Monday, 28 February 2011

Bistrot Bruno Loubet, Clerkenwell

The culture of the celebrity chefs is a recent, but now constant, feature of UK life. Those at the very top of the foodie chain enjoy considerable fame and fortune; perhaps not in the same league as actors and rock stars, but certainly on par with top footballers.

However, the subtle but important difference is that when you go to see Chelsea or Manchester United play, the likes of Drogba and Lampard, or Rooney and Giggs will be on the pitch. The same is not true of a celebrity restaurant, the owner of which seems to spend more time in front of the camera then in the kitchen.

The much revered (by critics anyway) Bruno Loubet is cut from a different cloth. Loubet is a chef’s chef whose return to London last year from a 10-year stint down under was greeted by some of the more renowned restaurant reviewers with a frenzy akin to that which heralded David Beckham’s move to Real Madrid. And when Loubet opened a brasserie in the eternally on-trend Zetter Hotel in Clerkenwell, the sense of anticipation was almost palpable.

One year on and with the hype now settled, the Northerner and I were joined by two of our favourite dining companions - the Economist and the Buyer – as we headed over to St John's Square to see whether the noise was justified. For a start, Bistro Bruno Loubet looks the part. Upon entering the Zetter you are transported to a Parisian-style brasserie. And not in the Café Rouge sense. Situated on the corner where the square meets the street, the place benefits from high arched windows, dark brown wooden floors, and bistro chairs and tables that lifts it from being a mere hotel restaurant into something far more inviting. Its good looks are complemented by the great service of its mostly male waiting and bar staff, who are as charming, efficient, and as appropriately attentive as they are attractive. The punters are your mix of the more erudite City dwellers (read: fund managers) and local professionals, with the odd hipster thrown in. The atmosphere is slightly subdued, but in a warm and relaxed way that is welcoming rather then stuffy.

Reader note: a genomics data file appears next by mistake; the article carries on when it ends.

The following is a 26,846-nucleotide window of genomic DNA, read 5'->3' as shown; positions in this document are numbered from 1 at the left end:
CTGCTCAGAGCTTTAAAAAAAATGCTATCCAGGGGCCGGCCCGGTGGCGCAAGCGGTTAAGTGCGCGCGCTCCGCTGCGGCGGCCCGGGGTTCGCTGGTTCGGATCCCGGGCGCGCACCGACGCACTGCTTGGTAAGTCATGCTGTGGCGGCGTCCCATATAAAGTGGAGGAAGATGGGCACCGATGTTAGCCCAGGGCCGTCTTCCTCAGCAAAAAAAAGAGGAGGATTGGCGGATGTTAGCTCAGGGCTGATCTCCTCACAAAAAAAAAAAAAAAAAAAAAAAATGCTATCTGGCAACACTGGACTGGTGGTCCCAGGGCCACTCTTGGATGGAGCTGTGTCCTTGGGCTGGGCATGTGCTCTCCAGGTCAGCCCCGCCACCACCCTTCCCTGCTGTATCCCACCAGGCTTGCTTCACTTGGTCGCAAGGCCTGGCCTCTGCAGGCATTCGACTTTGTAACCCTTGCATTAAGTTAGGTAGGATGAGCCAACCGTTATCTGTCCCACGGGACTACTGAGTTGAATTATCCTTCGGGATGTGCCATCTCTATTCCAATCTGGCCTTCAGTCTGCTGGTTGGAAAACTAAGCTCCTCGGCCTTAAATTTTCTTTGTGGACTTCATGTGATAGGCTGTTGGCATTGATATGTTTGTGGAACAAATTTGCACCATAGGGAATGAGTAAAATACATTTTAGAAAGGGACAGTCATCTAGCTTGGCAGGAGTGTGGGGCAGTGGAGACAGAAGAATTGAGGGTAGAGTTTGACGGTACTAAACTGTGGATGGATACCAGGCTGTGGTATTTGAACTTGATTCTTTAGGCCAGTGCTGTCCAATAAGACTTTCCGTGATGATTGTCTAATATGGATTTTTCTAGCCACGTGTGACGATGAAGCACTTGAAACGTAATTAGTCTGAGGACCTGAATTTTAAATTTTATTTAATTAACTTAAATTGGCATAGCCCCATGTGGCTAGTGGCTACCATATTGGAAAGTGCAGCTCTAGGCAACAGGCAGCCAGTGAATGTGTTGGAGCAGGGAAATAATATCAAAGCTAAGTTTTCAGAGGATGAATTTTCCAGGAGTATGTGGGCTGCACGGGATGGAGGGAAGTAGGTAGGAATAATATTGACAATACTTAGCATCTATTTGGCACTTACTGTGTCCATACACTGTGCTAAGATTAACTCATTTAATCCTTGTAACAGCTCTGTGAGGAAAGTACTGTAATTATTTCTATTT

But what about the food?

We began with pre-dinner nibbles of olives and Parmesan shortbread – the latter being sharp, perfectly crumbly, and incredibly moreish. For starters we opted for game terrine, Wood Pigeon and foie gras pot au feu salad, and Guineafowl boudin blanc with pumpkin barley. The boudin blanc was mousse-like in texture and full of subtle game bird flavours that were balanced nicely by the barley. The snippets I stole from our companions’ terrine and foie gras proved that they were both as rich and fully textured as you would want.

For mains, the Economist opted for the saddle of hare, cooked pink and almost venison-like in its depth of flavour. The gals both went for the baked cod fillets with tomatoes and fennel – the latter being a favourite ingredient of the Northerner. Again, they were cooked to perfection, moist, well-seasoned and melt-in-your mouth flavoursome. I opted for the piglet confit with a cauliflower and prune gratin and braised lentils. The gratin was a triumph for unusual flavour combinations, while the lentils were very good. The only disappointment was the pork itself, which surprisingly was a tad dry.

We couldn’t resist desserts, and between us knocked through the white chocolate and passion fruit mousse with strawberry sauce; the sharpness of the fruits offsetting the sweetness of the chocolate. Our companions both went for the Valrhona chocolate marquise with caramel and salted butter ice cream, which was very nice indeed. The Northerner chose the thin apple tart with crème freche and cinnamon ice cream that was clearly delicious, as none of us were offered so much as a smidgen of a taste.

We washed dinner down with two bottles of Vacqueyras Freres 2003, which were chosen by the Economist as he knows a thing or two about wine. This choice proved no exception, being well-balanced and not too big for any of the dishes.

And to top off the experience, throughout the evening we saw Loubet himself working away at the pass in the kitchen, with not a Gordon Ramsay tantrum or Jamie Oliver mockneyism in sight. Which proves that the old ways can still work.

Bistro Bruno Loubet is a wonderful restaurant, romantic, casual and fun in equal parts, and succeeds in lifting the aspirations of the hotel that houses it. It's not cheap – our bill was a little north of £300 for four people – but it is very good. Plus you have the added bonus of seeing a famous chef that still works the kitchen. Go quick, as I understand they’re a dying breed.

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